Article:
Congenital long QT syndrome (LQTS) can cause ventricular arrhythmic events with syncope and sudden death resulting from malignant torsades de pointes (TdP) followed by ventricular fibrillations (VFs). However, the syndrome is often overlooked prior to the development of arrhythmic events in patients with congenital heart diseases demonstrating right bundle branch block on electrocardiogram (ECG). We present a case of an adult patient with congenital heart disease who developed VFs postoperatively, potentially due to his mutation in a LQTS related gene, which was not identified on preoperative assessment due to incomplete evaluation of his family history.
A 64-year-old man was diagnosed as having multiple atrial septal defects. He presented with no symptoms of heart failure. His preoperative ECG showed complete right bundle branch block (CRBBB) with a corrected QT interval time of 478 ms. He underwent open-heart surgery to close the defects through median sternotomy access. Three hours after the operation, he developed multiple events of TdP and VFs in the intensive care unit. Cardiopulmonary resuscitation and multiple cardioversions were attempted for his repetitive TdP and VFs. He eventually reverted to sinus rhythm, and intravenous beta-blocker was administered to maintain the sinus rhythm. After this event, his family history was reviewed, and it was confirmed that his daughter and grandson had a medical history of arrhythmia. A genetic test confirmed that he had a missense mutation in CACNA1C, p.K1580 T, which is the cause for type 8.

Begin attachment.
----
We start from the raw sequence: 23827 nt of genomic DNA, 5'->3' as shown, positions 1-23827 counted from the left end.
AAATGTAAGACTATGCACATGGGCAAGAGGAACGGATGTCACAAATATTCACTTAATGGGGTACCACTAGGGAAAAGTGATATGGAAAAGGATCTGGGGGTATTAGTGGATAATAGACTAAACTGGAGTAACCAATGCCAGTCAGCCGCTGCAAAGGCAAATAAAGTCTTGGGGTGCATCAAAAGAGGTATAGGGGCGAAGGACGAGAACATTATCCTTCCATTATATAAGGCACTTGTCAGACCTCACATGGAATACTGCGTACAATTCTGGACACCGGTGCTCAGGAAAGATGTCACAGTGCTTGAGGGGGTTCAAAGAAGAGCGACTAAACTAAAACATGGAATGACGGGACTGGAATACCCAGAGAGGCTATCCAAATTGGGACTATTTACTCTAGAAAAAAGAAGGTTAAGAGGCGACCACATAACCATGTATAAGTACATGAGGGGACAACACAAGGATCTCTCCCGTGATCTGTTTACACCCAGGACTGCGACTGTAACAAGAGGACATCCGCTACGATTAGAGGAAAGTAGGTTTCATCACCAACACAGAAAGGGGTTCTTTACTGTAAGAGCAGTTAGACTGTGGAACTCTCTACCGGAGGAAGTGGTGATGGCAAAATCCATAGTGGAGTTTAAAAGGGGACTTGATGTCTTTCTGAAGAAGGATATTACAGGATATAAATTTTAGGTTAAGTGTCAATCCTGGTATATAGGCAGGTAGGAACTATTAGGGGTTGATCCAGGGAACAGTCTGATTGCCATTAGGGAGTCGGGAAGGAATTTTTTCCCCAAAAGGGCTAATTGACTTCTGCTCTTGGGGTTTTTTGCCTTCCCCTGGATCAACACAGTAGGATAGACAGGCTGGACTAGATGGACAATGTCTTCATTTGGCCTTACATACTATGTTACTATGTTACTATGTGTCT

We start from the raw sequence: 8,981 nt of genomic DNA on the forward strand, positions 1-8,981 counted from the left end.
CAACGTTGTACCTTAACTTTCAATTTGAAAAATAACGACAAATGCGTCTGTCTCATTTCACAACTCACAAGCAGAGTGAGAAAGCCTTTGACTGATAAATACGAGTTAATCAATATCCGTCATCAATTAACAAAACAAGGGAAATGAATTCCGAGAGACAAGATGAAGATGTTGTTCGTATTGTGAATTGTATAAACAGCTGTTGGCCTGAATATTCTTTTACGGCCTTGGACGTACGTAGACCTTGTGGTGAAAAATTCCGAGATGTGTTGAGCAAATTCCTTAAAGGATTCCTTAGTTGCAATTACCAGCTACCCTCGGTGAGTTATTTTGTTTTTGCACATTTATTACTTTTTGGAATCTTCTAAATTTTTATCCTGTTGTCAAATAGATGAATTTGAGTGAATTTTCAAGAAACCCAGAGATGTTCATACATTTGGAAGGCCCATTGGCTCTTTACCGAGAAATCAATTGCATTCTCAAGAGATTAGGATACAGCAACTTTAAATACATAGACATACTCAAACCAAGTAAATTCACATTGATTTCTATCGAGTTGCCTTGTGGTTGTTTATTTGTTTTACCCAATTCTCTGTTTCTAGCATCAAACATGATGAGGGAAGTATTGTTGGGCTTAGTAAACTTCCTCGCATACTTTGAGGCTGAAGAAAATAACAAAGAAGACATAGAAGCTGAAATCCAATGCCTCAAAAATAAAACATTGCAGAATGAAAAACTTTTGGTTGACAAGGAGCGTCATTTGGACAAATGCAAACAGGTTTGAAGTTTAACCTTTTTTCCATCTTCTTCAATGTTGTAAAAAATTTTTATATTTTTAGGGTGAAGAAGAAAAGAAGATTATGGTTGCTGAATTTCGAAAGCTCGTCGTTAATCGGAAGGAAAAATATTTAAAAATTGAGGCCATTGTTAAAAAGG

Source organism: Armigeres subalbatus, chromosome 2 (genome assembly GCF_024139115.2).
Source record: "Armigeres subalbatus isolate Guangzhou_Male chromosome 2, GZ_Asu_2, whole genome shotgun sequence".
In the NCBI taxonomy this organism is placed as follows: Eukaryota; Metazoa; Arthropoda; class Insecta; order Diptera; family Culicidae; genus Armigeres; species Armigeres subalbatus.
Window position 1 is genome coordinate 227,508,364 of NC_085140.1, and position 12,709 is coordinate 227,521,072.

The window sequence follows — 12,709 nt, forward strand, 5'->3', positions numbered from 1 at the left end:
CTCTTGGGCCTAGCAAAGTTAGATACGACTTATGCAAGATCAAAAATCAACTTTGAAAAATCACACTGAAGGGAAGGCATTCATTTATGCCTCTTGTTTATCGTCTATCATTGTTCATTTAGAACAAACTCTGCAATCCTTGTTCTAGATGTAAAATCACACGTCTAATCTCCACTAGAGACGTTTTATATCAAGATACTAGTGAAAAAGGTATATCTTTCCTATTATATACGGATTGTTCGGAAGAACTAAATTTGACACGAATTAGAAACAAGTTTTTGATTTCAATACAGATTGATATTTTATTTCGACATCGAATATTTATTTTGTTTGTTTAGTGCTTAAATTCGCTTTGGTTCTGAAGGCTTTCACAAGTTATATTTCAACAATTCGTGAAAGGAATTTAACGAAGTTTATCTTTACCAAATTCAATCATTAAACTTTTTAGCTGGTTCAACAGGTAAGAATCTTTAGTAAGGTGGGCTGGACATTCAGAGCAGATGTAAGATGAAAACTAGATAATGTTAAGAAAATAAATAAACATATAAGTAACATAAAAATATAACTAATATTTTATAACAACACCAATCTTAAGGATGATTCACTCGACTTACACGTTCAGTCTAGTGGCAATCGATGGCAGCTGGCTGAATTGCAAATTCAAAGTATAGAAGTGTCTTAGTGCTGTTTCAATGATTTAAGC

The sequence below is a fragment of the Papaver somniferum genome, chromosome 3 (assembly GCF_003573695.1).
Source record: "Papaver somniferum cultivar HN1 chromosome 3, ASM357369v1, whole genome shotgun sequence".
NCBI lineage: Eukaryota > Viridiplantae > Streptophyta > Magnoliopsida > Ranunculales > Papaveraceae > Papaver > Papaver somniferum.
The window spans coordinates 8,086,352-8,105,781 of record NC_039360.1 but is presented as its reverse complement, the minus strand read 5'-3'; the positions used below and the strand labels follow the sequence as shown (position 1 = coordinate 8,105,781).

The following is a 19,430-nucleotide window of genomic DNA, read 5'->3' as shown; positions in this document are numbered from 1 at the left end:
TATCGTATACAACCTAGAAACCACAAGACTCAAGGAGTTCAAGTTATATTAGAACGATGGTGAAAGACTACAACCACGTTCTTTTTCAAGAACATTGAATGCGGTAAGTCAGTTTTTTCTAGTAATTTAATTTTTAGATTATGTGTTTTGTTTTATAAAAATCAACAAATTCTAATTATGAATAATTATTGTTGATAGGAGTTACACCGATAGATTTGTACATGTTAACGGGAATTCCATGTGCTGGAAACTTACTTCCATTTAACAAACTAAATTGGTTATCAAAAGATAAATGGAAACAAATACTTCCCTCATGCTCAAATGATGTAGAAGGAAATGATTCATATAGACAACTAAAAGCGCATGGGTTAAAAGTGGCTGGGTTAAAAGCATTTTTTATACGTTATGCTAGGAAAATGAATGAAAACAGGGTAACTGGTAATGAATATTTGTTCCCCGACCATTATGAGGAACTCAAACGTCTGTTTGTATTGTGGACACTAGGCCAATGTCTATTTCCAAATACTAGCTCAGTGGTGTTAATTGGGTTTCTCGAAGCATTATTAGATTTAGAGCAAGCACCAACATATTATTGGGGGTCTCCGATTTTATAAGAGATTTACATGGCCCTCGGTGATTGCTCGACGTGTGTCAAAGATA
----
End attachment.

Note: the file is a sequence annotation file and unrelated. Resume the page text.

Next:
This case highlights the importance of paying attention to other ECG findings in patients with CRBBB, which can mask prolonged QT intervals.